From Homeless Teen to Juvenile Advocate

South Texas College of Law student overcomes all odds to graduate from law school, give back to community

Style Magazine Newswire | 5/16/2016, 2:28 p.m.
New South Texas College of Law graduate Cha’Mira Keener will have a special well of strength from which to draw ...
Cha’Mira Keener

HOUSTON (May 16, 2016) – New South Texas College of Law graduate Cha’Mira Keener will have a special well of strength from which to draw as she embarks on her public interest legal career, with hopes to serve as an advocate for juveniles.

In addition to working with her clients as a legal counselor, she will share many of their perspectives, having overcome severe hardships of her own as a child and young adult.

“Because so many people have contributed to my success, I feel compelled to give back and be visible for the people who have endured similar upbringings,” Keener said. “I know that if I can do it, then others can, too – and now it’s my turn to return the favor and give them a hand up."

Cha'Mira Keener, 26, will graduate from South Texas College of Law on Saturday, May 21.

With no father figure at home, Keener and her older brother, Charles, had to grow up very quickly because of their mother’s cocaine addiction. Because of her mother’s inability to properly care for the family, Keener and her siblings were surrounded by many negative influences. Despite a grueling home life, Keener never reported her hardships to teachers or other adults for fear that Child Protective Services would separate her from her siblings.

After repeatedly witnessing unsafe conditions at home, Charles encouraged her and her younger brother, Francisco, to move into their uncle’s vacant home while she was still an adolescent. Keener assumed the role of “mother” as a 16-year-old to Francisco, who was in elementary school at the time.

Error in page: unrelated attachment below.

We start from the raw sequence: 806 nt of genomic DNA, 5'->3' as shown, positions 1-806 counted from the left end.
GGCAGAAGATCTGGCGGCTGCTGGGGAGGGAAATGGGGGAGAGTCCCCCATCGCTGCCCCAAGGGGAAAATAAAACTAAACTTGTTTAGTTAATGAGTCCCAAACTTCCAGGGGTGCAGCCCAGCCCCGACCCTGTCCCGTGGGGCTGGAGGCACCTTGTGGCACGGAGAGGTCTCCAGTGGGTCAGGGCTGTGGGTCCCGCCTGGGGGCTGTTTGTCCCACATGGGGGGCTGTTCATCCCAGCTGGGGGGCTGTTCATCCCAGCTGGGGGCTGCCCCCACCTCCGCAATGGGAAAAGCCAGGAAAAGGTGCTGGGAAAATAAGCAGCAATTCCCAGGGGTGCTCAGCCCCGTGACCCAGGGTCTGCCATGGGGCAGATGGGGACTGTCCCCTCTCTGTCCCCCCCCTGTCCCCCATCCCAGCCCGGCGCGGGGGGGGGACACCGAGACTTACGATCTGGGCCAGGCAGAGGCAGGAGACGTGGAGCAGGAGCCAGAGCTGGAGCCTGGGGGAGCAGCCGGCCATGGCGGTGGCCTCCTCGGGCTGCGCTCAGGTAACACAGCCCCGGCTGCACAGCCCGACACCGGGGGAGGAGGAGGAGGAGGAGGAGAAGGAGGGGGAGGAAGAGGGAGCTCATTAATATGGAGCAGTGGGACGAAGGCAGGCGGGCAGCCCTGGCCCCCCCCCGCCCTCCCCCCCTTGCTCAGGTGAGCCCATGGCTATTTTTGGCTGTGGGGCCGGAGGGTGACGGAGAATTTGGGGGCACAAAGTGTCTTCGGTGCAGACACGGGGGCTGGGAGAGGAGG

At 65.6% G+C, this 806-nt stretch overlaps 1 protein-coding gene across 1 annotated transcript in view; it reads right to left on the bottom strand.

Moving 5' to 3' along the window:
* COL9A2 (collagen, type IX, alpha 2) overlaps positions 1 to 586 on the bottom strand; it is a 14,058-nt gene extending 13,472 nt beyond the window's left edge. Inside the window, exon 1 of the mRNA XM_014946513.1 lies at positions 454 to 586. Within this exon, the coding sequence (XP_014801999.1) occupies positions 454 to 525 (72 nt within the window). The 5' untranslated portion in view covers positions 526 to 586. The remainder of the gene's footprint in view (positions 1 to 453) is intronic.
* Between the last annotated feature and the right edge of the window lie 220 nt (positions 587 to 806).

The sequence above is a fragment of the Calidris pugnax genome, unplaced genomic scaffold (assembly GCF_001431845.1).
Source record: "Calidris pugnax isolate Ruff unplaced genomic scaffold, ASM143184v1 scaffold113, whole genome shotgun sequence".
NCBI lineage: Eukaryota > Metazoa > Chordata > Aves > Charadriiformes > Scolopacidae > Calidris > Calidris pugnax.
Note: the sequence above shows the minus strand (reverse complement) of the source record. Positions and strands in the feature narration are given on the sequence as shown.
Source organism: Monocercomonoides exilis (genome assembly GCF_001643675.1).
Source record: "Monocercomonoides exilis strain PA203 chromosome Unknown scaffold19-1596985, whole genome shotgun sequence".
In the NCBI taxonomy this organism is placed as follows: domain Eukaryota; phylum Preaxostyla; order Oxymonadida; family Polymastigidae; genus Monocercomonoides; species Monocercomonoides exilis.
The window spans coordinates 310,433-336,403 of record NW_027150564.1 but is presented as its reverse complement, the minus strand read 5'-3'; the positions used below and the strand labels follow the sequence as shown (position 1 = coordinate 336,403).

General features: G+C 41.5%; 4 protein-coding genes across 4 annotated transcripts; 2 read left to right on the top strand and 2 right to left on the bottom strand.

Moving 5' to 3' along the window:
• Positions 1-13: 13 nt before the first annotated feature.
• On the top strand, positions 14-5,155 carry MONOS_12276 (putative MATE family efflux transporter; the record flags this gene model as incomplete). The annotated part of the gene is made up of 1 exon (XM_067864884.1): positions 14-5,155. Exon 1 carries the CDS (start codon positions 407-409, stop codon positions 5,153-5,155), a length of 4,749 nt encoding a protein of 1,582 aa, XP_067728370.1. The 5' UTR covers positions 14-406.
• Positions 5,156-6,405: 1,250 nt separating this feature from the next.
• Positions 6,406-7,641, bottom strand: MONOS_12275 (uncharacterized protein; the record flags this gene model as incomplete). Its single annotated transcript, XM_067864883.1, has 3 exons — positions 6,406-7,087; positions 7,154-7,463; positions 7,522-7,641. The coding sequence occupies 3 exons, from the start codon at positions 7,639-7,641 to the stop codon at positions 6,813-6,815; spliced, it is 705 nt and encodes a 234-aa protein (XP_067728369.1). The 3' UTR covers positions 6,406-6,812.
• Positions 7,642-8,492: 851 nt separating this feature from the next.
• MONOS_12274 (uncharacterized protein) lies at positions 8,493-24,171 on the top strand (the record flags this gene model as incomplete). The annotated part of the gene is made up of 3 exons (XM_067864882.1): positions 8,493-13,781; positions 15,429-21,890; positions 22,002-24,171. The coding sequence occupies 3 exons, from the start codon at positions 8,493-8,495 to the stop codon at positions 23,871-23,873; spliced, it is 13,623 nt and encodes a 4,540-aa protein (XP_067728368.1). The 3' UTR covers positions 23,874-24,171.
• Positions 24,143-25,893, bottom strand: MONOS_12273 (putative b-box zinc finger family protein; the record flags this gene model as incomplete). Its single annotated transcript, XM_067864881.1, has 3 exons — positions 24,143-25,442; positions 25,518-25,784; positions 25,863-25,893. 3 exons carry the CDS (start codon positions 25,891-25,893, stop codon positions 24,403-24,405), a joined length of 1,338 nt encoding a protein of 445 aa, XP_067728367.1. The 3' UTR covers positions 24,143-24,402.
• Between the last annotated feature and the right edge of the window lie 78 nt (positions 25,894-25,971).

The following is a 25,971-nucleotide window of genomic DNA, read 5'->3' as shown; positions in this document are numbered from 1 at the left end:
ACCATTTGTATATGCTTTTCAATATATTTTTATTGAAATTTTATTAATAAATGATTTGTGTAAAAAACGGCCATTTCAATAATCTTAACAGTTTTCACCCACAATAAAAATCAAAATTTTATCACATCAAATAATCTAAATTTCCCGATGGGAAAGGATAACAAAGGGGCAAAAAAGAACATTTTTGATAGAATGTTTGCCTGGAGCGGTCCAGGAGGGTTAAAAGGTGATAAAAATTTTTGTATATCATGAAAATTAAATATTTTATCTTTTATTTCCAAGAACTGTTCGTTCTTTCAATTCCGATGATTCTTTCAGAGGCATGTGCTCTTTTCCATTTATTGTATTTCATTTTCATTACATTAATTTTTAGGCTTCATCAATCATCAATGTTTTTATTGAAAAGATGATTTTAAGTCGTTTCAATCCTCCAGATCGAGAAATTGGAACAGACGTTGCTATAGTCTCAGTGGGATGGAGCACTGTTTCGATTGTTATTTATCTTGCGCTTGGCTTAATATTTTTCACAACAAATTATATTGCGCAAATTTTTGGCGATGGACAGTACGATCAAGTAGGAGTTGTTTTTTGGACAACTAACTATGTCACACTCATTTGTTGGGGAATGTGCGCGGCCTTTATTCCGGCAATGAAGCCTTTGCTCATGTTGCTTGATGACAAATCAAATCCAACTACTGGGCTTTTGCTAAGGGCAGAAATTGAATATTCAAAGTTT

Cha’Mira Keener and her brother Francisco

Cha’Mira Keener and her brother Francisco

Despite this hardship, she walked Francisco to his elementary school each morning before walking to her own campus. Then, following school, she retraced her steps to pick up her little brother, cook dinner and help him with homework before completing her own studies. In spite of these difficulties, she would later graduate No. 6 in her high school class.

Because they were very poor, Keener routinely braided other students’ hair during the school day to earn enough money to put food on the table. But, even this temporary home fell through, and Keener essentially was homeless, floating from different homes throughout much of high school.

An encouraging speech and debate teacher cultivated Keener’s confidence and path toward college by inviting her to a debate competition. While new to debate, she helped lead the team to a second-place district win her first year competing. This teacher educated Keener about college application processes and helped her apply for scholarships. She went on to earn a full debate scholarship – including tuition and books – at Wiley College, a historically black, liberal arts university in Marshall, Texas.

Keener notes that she rarely received calls from her mother during college, “but this was a good thing, because I was always afraid that someone would call to tell me she had overdosed,” she said.

While interning with the United Negro College Fund in Houston, Keener met her mentor, Elizabeth Campbell – a partner and chief diversity officer at Andrews Kurth. “She was the one person who made me realize that law school was possible for me,” said Keener.South Texas College of Law graduate Cha'Mira Keener and her younger brother, Francisco.